Think Again!

Blog Post created by abbynormal42 on Jan 9, 2020

Think you can't quit? THINK AGAIN! I was a pack-and-a-half-a-day smoker who often lit one cigarette off the other. And I haven't touched one in over a year!


Think you're going through too much stress right now to quit? THINK AGAIN! I chose to quit during one of the most stressful times in my life. (Shortly after finding out I had an incurable--and sometimes fatal--autoimmune disease AND while watching one of my dearest friends die from terminal illness.)


Think you like smoking too much to give it up? THINK AGAIN! Think about all the things you hate about it--the smell, the cough, the cost, the fear/guilt/shame, etc. Now think about what you "like" about it. Is it the buzz? Because that's just your brain flooding with chemicals that are causing damage. Think you like that first cigarette of the day? Because what you are really feeling when you light up that first one is relief after an 8-hour withdrawal period. It's not enjoyment. It's addiction.


Think you've already done enough damage and might as well keep smoking? THINK AGAIN! Your body begins healing itself immediately after you put out that last cigarette. In fact, after 20 minutes, your pulse and blood pressure start to return to normal, and fibers in your bronchial tubes start to move again, sweeping gunk out of the lungs. In 20 minutes. That's less time than it takes to watch a sitcom!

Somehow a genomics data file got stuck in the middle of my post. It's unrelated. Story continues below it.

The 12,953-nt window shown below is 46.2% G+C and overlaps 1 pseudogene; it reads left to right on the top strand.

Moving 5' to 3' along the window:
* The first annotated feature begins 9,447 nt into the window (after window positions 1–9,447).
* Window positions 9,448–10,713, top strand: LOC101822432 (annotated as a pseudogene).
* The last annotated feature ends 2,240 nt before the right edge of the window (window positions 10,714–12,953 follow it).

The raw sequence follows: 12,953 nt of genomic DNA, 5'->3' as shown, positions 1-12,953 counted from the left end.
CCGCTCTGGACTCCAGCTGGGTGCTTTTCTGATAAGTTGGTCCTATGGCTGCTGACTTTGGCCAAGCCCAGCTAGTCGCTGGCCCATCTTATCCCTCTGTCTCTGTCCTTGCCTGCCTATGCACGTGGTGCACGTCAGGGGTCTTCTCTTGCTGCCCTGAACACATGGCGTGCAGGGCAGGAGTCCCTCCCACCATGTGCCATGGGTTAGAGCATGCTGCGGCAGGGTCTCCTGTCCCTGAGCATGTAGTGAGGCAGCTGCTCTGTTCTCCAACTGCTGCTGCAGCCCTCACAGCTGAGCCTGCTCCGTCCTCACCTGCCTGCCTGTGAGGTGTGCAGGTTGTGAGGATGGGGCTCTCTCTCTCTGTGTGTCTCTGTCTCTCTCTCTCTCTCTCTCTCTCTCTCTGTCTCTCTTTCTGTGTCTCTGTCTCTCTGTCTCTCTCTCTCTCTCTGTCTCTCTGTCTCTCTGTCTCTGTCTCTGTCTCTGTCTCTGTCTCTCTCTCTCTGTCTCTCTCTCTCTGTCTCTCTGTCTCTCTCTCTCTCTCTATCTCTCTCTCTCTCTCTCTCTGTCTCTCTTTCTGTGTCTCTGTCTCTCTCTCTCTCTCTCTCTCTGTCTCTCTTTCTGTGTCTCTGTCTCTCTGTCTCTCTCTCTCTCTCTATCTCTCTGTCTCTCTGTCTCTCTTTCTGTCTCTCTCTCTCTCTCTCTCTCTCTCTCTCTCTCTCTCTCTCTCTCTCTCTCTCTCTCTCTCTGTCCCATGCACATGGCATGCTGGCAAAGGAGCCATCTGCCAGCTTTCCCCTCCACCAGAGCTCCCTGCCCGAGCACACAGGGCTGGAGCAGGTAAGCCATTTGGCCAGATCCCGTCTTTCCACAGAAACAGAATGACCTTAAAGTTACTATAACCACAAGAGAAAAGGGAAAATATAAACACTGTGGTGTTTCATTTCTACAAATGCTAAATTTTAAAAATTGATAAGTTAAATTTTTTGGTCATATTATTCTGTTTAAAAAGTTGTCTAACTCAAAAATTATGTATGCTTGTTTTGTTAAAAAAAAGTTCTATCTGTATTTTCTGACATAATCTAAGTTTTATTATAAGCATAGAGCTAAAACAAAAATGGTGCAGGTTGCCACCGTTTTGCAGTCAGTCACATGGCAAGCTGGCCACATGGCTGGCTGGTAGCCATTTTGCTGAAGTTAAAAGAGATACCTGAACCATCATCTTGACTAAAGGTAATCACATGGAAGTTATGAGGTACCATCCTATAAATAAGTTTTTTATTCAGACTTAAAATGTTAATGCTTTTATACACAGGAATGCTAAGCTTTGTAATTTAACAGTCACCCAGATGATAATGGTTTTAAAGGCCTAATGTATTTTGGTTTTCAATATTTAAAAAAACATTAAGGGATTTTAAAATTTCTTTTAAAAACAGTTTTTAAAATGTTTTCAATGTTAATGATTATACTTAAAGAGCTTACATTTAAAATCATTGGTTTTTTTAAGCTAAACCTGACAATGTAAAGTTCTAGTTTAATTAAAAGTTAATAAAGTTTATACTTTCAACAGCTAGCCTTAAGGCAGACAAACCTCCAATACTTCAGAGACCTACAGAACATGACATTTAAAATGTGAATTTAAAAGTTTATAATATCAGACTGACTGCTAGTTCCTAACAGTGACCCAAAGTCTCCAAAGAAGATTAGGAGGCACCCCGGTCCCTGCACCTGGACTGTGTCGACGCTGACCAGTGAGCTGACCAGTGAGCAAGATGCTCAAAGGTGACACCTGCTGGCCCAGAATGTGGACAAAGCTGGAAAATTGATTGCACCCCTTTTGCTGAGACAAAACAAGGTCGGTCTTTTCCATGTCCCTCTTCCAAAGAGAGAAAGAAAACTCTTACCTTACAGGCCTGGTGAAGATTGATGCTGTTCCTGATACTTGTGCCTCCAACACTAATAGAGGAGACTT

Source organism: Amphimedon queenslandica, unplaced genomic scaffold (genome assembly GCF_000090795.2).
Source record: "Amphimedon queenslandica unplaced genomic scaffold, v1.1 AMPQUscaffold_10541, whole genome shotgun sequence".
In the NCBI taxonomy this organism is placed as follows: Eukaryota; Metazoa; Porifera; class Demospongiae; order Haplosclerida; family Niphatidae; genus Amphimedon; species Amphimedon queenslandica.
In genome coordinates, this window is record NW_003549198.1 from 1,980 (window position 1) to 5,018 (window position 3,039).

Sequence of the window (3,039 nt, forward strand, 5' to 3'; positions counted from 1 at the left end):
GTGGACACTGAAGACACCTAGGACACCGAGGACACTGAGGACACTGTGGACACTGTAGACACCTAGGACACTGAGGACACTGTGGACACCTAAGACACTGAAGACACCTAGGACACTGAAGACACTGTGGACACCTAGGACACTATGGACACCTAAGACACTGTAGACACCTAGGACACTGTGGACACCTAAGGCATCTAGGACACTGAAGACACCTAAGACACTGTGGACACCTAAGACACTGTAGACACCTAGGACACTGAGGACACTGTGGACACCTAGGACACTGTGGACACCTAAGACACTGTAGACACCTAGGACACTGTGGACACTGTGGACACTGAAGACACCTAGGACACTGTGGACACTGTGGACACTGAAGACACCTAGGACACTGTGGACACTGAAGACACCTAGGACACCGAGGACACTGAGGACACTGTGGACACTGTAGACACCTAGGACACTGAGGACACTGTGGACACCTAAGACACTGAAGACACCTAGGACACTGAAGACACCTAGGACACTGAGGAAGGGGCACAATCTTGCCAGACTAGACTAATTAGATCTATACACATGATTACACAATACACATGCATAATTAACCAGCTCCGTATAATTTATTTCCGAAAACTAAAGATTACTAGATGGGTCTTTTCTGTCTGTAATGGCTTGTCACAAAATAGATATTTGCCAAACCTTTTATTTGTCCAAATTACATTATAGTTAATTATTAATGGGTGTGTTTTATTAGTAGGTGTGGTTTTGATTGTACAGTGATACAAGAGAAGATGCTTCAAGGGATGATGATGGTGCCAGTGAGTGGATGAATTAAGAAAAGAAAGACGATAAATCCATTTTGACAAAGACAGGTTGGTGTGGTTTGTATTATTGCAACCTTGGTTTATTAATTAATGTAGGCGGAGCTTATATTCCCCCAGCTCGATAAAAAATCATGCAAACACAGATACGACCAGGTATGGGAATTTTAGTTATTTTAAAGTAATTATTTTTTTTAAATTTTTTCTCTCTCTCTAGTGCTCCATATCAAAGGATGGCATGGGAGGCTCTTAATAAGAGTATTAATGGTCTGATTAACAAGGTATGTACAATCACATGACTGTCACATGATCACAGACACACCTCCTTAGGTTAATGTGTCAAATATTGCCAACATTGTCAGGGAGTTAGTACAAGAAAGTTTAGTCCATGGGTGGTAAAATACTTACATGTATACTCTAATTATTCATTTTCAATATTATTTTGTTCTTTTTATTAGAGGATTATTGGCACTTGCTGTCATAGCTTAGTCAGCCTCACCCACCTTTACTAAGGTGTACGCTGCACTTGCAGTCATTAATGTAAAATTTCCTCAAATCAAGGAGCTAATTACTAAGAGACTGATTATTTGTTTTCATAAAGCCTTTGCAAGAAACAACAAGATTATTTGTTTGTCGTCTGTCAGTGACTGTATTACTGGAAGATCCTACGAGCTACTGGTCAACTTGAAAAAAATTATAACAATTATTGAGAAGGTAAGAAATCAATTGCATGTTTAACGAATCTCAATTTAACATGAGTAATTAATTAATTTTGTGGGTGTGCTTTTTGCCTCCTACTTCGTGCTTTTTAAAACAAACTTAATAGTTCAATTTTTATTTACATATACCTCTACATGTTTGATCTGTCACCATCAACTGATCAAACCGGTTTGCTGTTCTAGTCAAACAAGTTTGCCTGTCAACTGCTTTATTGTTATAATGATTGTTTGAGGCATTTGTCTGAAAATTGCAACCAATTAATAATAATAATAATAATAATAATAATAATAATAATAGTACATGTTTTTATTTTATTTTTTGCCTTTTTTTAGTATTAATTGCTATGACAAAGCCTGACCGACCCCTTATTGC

Think you can have just one? THINK AGAIN! I once quit for 11 years, and I tried having "just one" at a party. (I won't go into the reasons why. I'll just say it was a stupid decision and leave it at that.) Within weeks I was back up to more than a pack a day.


Think these withdrawal symptoms and cravings will never end? THINK AGAIN! I was a miserable wretch for the first few weeks. My mood was awful. I was constantly angry and constantly tired. (Not to mention constantly hungry!) But somewhere around a month after I quit, I started to notice that I was feeling a bit more like myself. I wasn't so angry all the time. I no longer thought about cigarettes constantly. I still had work to do, but I started to feel like I could really do this. (And incidentally, even though I mentioned above that I threw away a quit after many years, that doesn't mean that I was craving for all those years. Most of that time I never thought about smoking at all!)


Thinking about quitting? Now there's something worth thinking about!